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Investigation of Aerodynamic Performance Predictions by CFD Using Transition Models and Comparison with Test Data
2016 (English)Independent thesis Advanced level (professional degree), 20 credits / 30 HE creditsStudent thesis
Abstract [en]

In this Master thesis, the prediction of the aerodynamic performance on a low pressure turbine outlet guide vane is investigated. The standard approach at many aerospace companies to predict aerodynamic performance of gas turbine components like the guide vane is to use fully turbulent models in CFD analyses. However, recent tests show that the boundary layer on the guide vane often is initially laminar before transitioning into turbulent. Transition may occur through a process with natural instability, through bypass processes or through laminar separation. The transition mechanism depends, among other things, on the Reynolds number of the flow, the pressure gradient and the freestream turbulence intensity level.The main focus of this Master thesis has been to investigate the aerodynamic performance parameters like flow separation and pressure loss (both 2D and 3D loss) by applying three different transition models in CFD. The CFD predictions were further compared to test data from the test rig at Chalmers University of Technology. In order to study the impact of the mesh resolution on the results, two different meshes were also used. It was found that the transition models studied in this Master thesis show good agreement with test data in terms of vane static pressure loadings, wake pressure profiles, 2D pressure losses and also predicts laminar to turbulent transition by a laminar separation, like the test data shows. It was also found that the differences in mesh resolution studied here do not affect the results much, in terms of pressure loss predictions. A low-resolution mesh might need refinement if there are convergence issues, however.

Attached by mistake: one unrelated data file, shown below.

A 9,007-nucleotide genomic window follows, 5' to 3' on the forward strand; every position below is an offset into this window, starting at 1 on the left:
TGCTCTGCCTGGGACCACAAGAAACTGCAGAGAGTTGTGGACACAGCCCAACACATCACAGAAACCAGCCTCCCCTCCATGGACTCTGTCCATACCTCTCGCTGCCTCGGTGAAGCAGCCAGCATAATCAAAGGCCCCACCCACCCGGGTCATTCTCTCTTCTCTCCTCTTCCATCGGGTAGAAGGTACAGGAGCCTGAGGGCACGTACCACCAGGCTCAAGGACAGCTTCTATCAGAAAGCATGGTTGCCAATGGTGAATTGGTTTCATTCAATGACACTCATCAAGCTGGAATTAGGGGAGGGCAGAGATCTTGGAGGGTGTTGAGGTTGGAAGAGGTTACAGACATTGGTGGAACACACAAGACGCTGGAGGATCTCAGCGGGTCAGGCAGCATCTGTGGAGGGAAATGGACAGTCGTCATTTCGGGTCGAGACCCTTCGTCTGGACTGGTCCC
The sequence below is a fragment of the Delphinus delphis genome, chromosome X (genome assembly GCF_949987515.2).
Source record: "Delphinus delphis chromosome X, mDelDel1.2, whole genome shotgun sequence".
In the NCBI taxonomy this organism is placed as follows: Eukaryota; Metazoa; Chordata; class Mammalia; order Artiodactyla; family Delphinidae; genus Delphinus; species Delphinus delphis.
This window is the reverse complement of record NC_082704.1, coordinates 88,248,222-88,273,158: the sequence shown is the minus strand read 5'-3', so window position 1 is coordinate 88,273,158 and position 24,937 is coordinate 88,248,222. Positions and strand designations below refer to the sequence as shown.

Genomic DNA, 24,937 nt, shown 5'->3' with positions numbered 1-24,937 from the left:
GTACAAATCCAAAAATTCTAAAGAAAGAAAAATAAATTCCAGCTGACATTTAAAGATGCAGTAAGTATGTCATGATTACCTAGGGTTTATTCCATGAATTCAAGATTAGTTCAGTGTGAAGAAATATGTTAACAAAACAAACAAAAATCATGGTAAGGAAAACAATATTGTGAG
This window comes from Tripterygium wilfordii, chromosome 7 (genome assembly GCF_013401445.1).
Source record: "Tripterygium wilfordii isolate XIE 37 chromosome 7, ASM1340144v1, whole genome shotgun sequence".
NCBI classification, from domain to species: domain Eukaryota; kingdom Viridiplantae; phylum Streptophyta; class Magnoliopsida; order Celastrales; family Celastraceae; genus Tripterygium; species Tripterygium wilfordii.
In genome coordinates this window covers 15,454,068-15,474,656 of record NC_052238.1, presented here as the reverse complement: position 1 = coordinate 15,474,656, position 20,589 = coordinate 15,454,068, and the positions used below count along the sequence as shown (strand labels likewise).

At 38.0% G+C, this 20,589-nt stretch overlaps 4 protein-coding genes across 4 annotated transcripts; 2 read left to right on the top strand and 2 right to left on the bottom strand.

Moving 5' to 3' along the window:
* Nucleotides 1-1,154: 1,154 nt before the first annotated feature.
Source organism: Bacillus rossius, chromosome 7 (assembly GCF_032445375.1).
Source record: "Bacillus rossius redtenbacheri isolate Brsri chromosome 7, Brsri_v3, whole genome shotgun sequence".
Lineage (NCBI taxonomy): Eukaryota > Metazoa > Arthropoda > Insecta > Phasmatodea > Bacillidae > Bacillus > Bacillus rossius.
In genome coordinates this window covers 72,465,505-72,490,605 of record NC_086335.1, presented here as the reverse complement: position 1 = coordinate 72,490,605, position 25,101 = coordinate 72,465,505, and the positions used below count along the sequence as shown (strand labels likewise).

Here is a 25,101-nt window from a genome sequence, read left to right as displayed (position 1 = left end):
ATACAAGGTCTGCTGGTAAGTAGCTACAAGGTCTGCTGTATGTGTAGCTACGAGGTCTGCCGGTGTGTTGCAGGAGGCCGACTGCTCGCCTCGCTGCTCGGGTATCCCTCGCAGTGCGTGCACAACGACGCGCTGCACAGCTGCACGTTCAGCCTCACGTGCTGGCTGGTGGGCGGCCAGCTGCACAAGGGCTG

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URN: urn:nbn:se:ltu:diva-46634Local ID: 44270beb-5faf-4703-a116-b56e58d4325eOAI: diva2:1019949
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Subject / course
Student thesis, at least 30 credits
Educational program
Space Engineering, master's level
Validerat; 20160607 (global_studentproject_submitter)Available from: 2016-10-04 Created: 2016-10-04Bibliographically approved

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